Crystal McKinnon and Meriki Onus had been due to appear in court this month to fight charges of breaching the chief health officer’s directions over their role in planning the June 2020 march against Aboriginal deaths in custody, which attracted about 10,000 people.

(L-R) Crystal McKinnon, Meriki Onus and Tarneen Onus-Williams announcing their intention to go ahead with the rally in 2020.
(L-R) Crystal McKinnon, Meriki Onus and Tarneen Onus-Williams announcing their intention to go ahead with the rally in 2020.CREDIT:JUSTIN MCMANUS

McKinnon, an Amangu Yamaji woman and Indigenous research fellow at RMIT, and Onus, a Gunai and Gunditjmara woman and activist, said the action against them should never have been taken.

“The Victorian government presents itself as a progressive government committed to addressing past and ongoing violence against First Nations peoples through various initiatives, while at the same time trying to silence the voices who have had enough of our people dying in custody and who demand change,” they said.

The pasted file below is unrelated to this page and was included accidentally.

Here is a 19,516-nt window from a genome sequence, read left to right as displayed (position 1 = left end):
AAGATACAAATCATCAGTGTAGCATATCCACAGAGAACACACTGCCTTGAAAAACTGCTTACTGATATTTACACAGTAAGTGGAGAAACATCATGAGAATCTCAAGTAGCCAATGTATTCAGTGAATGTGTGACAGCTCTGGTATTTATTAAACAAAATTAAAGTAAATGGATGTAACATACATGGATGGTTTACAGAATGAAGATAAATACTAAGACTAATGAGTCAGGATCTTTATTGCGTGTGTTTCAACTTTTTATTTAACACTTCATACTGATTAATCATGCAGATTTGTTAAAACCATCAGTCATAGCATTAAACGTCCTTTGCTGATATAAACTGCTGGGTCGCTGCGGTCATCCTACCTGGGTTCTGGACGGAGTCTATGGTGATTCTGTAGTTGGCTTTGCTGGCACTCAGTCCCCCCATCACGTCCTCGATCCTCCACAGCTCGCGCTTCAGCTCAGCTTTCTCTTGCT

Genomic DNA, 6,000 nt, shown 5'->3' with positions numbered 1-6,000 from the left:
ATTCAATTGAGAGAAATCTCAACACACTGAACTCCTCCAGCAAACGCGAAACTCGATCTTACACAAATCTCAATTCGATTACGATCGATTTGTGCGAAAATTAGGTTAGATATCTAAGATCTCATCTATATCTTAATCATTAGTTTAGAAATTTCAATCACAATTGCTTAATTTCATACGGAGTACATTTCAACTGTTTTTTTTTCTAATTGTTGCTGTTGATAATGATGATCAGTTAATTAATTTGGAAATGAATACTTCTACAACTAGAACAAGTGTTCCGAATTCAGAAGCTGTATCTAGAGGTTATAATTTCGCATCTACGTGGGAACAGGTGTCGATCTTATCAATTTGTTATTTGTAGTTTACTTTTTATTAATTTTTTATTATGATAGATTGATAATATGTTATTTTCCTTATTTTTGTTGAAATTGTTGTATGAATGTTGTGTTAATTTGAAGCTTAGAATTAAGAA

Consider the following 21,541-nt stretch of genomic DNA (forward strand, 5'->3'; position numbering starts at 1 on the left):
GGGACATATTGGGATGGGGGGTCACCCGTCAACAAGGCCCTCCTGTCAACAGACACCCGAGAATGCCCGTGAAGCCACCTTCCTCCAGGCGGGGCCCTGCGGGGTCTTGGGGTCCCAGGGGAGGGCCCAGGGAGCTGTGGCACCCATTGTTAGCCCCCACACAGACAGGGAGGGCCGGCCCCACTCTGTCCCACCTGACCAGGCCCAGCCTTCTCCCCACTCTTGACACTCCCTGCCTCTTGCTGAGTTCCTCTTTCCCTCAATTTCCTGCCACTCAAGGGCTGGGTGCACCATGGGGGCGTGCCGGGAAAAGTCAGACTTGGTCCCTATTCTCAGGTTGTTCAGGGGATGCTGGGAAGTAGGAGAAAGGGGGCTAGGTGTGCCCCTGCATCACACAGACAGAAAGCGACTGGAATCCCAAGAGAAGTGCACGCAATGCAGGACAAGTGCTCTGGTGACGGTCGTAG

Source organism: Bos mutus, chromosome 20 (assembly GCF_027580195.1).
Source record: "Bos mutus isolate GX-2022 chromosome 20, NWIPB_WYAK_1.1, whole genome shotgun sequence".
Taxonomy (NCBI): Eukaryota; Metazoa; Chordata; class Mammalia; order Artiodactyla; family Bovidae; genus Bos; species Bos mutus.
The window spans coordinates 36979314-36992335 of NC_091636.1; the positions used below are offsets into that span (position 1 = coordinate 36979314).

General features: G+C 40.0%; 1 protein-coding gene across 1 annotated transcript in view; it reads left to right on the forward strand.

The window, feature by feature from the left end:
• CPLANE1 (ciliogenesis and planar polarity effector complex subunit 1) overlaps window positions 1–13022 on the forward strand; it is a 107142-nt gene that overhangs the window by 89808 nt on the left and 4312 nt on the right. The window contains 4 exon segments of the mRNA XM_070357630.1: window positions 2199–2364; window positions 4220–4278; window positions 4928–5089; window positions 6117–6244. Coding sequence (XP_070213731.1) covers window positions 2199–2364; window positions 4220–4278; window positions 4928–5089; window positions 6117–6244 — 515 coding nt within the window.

“At the time of the Black Lives Matter rally, a significant number of our people had died in custody since the Royal Commission into Aboriginal Deaths in Custody. That number has only increased. The message is not getting through.”

The pair’s lawyer, Ali Besiroglu, from Robinson Gill Lawyers, confirmed on Tuesday that the charges would be dropped.

The Black Lives Matter protest in June 2020 attracted about 10,000 people despite lockdown restrictions.
The Black Lives Matter protest in June 2020 attracted about 10,000 people despite lockdown restrictions.CREDIT:CHRISTOPHER HOPKINS

“We are unable to comment while the matters are currently before the court other than to confirm that Victoria Police has advised us that the charges against Dr McKinnon and Ms Onus will be withdrawn,” he said.